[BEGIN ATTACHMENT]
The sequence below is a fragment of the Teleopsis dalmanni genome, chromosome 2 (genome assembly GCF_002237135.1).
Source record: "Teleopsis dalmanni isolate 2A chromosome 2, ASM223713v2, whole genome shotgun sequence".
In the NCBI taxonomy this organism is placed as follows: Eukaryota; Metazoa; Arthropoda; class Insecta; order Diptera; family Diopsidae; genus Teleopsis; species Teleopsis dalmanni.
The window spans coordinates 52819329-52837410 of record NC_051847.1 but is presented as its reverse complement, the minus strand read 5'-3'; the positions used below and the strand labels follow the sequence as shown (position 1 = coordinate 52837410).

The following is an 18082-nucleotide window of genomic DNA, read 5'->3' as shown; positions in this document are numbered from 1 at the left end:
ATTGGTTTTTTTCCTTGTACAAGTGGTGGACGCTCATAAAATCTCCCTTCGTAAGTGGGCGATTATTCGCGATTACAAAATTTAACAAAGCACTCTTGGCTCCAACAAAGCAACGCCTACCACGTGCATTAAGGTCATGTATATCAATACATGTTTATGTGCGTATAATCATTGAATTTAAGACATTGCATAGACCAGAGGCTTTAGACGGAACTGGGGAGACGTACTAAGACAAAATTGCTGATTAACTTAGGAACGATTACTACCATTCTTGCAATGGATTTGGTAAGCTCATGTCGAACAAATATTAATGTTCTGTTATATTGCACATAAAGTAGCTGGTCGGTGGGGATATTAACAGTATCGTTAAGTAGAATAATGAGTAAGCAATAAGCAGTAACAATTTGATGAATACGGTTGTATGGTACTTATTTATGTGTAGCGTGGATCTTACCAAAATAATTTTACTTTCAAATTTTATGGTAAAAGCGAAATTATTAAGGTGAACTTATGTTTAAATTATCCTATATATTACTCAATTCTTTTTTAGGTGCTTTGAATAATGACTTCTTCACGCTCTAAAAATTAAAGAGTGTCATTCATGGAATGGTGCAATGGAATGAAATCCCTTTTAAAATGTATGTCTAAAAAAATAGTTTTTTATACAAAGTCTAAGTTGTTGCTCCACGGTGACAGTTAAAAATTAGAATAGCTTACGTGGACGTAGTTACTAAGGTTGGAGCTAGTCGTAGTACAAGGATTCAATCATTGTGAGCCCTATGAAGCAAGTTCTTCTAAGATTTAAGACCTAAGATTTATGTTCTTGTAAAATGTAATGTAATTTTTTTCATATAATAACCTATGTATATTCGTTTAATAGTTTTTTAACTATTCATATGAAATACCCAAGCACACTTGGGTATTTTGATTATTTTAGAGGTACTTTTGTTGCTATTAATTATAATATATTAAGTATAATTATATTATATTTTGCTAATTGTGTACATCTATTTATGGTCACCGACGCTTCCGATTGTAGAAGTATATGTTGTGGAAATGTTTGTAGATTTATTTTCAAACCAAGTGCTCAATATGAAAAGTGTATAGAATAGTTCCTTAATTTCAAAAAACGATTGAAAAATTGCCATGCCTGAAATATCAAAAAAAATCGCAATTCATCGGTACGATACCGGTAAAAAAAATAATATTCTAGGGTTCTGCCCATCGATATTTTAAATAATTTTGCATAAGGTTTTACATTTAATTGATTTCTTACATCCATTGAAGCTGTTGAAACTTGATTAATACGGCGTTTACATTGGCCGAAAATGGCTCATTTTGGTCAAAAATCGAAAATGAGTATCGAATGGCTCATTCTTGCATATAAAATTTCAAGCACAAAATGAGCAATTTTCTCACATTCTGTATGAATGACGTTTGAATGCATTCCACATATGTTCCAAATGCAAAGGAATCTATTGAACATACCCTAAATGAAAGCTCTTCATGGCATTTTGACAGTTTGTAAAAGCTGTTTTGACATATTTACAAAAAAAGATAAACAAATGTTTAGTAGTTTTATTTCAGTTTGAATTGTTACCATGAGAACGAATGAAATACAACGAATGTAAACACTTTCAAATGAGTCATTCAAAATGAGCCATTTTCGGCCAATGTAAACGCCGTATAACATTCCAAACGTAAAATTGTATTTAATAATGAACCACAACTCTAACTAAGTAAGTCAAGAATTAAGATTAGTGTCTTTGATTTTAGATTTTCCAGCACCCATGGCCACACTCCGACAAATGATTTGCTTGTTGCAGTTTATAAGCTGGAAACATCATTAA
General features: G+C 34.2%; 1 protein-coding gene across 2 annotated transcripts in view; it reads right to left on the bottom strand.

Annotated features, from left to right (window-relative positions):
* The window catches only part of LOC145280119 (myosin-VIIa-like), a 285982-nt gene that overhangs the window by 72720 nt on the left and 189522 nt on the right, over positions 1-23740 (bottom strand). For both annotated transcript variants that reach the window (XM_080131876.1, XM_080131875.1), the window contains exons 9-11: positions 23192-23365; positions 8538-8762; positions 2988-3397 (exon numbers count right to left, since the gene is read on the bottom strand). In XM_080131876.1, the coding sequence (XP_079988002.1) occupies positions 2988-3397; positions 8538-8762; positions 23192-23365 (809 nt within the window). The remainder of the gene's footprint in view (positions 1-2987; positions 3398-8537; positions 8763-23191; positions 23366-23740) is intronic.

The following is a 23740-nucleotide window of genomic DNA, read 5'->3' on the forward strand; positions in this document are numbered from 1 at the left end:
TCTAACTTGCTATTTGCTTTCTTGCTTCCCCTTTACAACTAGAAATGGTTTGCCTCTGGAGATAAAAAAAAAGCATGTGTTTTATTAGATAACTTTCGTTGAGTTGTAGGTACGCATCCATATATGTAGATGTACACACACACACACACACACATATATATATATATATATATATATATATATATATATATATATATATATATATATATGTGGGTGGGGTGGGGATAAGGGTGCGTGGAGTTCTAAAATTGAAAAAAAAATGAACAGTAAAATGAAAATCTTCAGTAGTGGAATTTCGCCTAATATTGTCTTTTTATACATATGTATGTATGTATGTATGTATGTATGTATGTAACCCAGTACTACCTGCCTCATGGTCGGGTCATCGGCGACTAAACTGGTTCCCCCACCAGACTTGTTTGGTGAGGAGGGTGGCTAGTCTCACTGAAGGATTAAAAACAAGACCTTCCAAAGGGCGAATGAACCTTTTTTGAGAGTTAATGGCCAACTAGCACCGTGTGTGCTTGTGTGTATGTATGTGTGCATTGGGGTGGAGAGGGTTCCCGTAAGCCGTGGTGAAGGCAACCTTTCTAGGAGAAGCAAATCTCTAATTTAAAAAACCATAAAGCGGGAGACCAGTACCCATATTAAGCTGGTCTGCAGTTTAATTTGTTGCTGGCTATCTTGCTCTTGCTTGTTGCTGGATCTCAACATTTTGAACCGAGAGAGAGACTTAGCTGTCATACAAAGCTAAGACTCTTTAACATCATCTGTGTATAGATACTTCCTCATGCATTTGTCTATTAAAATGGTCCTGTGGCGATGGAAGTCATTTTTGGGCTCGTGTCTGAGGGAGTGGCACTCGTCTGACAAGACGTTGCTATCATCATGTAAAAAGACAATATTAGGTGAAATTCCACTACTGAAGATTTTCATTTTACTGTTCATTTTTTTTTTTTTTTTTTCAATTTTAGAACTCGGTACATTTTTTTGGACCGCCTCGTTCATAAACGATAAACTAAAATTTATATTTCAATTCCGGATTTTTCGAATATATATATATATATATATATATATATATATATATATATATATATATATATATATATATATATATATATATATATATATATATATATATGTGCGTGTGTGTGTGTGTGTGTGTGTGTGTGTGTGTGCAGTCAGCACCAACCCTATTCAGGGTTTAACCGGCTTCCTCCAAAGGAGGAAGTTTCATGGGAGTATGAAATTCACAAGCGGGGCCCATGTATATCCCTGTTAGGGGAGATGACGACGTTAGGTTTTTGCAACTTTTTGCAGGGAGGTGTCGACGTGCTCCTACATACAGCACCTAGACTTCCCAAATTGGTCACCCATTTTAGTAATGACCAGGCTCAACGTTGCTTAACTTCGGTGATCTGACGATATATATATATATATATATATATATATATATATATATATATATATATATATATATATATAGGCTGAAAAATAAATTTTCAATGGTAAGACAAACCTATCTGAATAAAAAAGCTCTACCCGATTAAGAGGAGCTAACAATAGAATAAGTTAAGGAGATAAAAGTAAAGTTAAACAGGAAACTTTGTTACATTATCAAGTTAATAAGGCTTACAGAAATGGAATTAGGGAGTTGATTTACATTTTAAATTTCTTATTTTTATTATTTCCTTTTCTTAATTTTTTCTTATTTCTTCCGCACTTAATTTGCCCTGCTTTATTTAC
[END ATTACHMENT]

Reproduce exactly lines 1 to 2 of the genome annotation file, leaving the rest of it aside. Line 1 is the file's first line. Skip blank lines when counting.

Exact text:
The sequence below is a fragment of the Teleopsis dalmanni genome, chromosome 2 (genome assembly GCF_002237135.1).
Source record: "Teleopsis dalmanni isolate 2A chromosome 2, ASM223713v2, whole genome shotgun sequence".